I had an article on the Guardian web site today about a plan to build an off-grid village. It’s a very difficult thing to do in the UK because the powers-that-be are dead against it. But we have found a possible site in South Wales and we are looking for finance, and for pro bono help from lawyers, architects and housebuilders. (Contact firstname.lastname@example.org)
IF we do not succeed in raising finance for this project I will be trying to build an off-grid township in the USA where far more people live off grid already and there are fewer obstacles.
Meanwhile a report issued last month byUS investment bank Morgan Stanley shows the off-grid era had arrived: falling prices for renewable energy equipment and rising prices for energy supplied by Utility companies are fundamentally altering the business model of the trillion-dollar electricity industry.
Think about it for a moment and a sharp increase in the numbers living off-grid (currently between 75,000 –100,000 in the UK and over a million in America would fulfill a whole raft of policy objectives. With housing facing multiple crises of affordability and supply and, in the case of social housing, of funding and allocation – off-grid settlements offer an important new alternative. They can help solve three problems:cheap housing – how to enable it, energy security – how to improve it, and rural regeneration – how to kickstart it.
Policymakers see it as too weird or fringe to support off-grid initiatives. But they are being timid. The Morgan Stanley analysts are not voicing their opinion of the merits of off-grid living in their forecasts, they are simply pointing to the facts of the matter. A tipping-point has arrived.
When Morgan Stanley talked of the changing economics of the off-grid energy it was only partly referring to the sharp fall in the price of solar. The other part of the equation is energy storage. The power grid is like a giant battery, and up to £500 per year of our energy bills is paying for the maintenance of that battery. Morgan Stanley calculated that Tesla’s batteries would only cost an off-grid household £350 per year, rendering the Utility company business model obsolete.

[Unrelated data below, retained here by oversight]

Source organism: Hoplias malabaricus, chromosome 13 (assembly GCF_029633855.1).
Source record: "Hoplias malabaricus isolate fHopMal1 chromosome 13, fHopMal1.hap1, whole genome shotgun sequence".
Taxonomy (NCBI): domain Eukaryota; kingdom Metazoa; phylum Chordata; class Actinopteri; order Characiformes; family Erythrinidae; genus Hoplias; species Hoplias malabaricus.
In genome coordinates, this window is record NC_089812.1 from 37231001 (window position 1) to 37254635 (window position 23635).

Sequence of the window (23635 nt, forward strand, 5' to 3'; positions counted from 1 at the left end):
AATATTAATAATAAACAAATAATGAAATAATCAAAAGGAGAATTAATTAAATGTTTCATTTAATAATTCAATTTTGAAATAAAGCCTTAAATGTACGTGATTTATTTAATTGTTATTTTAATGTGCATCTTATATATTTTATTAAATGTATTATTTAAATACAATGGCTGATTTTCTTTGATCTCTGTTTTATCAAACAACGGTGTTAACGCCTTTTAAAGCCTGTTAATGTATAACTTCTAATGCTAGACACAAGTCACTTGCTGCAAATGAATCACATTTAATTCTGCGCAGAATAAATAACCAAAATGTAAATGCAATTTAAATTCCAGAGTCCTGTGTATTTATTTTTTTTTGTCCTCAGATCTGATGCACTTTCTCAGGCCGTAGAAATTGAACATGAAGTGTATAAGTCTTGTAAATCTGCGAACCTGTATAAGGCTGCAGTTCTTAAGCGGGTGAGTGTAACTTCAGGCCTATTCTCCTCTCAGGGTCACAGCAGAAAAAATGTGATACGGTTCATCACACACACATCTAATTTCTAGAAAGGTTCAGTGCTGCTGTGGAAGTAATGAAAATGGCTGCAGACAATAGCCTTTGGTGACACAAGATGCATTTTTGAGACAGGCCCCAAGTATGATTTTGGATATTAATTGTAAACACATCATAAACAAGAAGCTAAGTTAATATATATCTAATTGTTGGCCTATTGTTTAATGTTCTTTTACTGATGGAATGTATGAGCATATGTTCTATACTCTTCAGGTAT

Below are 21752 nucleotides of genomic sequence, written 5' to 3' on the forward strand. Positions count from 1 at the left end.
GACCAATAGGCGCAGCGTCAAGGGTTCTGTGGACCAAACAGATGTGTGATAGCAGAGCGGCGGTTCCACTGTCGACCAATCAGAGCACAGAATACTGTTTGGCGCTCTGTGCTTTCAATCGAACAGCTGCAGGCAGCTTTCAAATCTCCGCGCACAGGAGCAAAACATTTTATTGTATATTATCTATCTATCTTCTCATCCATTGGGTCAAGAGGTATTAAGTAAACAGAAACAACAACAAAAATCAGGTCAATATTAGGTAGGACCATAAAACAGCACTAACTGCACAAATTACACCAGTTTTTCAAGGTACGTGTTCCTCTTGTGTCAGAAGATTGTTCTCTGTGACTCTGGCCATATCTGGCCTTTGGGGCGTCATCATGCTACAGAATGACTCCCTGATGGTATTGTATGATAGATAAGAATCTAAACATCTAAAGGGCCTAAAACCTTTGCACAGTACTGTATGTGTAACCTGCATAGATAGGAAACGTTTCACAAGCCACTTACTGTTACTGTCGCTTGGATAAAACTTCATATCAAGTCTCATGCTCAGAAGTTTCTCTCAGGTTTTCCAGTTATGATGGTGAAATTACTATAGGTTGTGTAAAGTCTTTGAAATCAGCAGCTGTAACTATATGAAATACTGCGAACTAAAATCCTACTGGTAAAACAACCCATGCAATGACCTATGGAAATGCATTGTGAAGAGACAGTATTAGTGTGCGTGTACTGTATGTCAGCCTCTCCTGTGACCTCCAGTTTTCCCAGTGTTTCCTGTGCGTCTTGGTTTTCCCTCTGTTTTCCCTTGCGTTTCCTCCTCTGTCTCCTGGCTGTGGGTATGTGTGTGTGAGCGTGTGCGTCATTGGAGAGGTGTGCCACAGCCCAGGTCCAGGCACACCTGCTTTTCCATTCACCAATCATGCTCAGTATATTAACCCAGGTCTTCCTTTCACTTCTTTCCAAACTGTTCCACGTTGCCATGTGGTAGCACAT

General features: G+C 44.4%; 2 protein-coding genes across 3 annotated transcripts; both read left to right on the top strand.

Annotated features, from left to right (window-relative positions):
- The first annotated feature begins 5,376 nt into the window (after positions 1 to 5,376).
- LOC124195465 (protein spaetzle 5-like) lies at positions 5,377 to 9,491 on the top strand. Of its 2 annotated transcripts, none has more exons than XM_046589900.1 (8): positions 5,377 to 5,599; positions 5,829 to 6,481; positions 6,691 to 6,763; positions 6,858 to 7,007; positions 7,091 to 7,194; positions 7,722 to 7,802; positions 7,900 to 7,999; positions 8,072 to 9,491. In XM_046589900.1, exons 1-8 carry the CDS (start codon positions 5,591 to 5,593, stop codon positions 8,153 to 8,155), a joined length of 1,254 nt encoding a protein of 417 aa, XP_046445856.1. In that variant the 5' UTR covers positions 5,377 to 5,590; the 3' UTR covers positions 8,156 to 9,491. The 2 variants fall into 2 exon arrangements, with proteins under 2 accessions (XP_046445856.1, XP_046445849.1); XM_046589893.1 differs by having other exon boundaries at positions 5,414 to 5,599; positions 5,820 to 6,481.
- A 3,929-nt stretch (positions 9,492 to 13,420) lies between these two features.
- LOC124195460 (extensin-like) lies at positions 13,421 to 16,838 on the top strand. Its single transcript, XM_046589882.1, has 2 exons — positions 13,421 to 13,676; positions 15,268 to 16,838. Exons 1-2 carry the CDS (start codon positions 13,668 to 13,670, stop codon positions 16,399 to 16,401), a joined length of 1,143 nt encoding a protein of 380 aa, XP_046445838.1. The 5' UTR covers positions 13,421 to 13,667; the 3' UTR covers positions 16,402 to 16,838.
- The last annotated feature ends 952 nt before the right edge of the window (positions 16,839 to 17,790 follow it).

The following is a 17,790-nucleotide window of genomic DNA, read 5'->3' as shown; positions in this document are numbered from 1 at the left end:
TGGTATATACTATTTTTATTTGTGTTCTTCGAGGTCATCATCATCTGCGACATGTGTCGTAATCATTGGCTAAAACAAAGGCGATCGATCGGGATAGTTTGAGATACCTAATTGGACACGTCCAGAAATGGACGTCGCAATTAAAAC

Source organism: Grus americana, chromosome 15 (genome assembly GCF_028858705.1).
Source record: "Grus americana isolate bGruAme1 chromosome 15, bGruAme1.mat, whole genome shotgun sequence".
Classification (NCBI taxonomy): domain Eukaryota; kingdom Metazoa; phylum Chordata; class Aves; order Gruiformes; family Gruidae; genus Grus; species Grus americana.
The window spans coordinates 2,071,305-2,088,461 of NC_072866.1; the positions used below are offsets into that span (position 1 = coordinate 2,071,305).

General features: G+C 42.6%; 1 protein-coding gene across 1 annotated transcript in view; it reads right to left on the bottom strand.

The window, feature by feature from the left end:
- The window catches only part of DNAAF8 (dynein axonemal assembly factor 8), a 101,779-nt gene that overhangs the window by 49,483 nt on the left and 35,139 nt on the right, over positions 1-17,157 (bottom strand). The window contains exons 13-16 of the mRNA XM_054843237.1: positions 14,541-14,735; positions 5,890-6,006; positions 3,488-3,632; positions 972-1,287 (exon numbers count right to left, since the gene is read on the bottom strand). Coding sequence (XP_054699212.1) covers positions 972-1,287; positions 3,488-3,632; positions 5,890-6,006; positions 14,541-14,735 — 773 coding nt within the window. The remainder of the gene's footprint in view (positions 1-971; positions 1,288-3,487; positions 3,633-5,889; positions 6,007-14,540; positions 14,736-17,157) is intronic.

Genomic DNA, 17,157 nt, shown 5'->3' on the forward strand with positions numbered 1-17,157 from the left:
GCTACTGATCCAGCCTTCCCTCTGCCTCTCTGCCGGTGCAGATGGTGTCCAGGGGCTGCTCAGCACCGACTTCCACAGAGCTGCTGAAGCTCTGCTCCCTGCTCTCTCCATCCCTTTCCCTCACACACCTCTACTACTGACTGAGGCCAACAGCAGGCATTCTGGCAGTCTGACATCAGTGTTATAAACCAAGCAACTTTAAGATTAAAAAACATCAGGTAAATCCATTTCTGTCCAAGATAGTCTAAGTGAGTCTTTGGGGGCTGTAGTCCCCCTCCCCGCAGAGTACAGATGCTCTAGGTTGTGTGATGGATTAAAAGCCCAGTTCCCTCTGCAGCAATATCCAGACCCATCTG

One key piece of the jigsaw is the Tesla Motor company’s announcement (also last month) of a huge increase in battery production, bringing down the cost of energy storage capacity by over 50%. Morgan Stanley’s Stephen Byrd and team explain:
Our analysis suggests utility customers may be positioned to eliminate their use of the power grid. Tesla Motors plans to build a “Gigafactory” for battery production on an unheard-of scale. That news, coupled with ongoing cost/efficiency improvements in distributed generation, prompted our state-by-state analysis of potential implications for the utilities.
“A transition to off-grid power would benefit Tesla and SunEdison. We expect Tesla’s batteries to be cost competitive with the grid in many states, and think investors generally do not appreciate the potential size of the market.”
Morgan Stanley even say that “Tesla could provide emergency power service by monitoring the power levels in home batteries and delivering replacement batteries in the event that home batteries run out of power.”
Another report this month forecast there would be a boom in microgrids, small networks distributing locally produced energy. Local communities will fuel most of the growth in microgrids over the next five years. Other microgrids will be built by the military, industrial companies, institutions like Universities and Utility companies R&D departments.
In America there has been a sharp rise in the number living off the grid – from under a million 5 years ago to over two million today, according to my own estimates.
In the UK, growth is slower – land prices and our planning permission system inhibit progress – but there are encouraging signs. I am involved with a plan to turn a defunct coal mine into an off-grid village, and a new factory in South Wales has launched to produce solar powered gadgets of all sorts.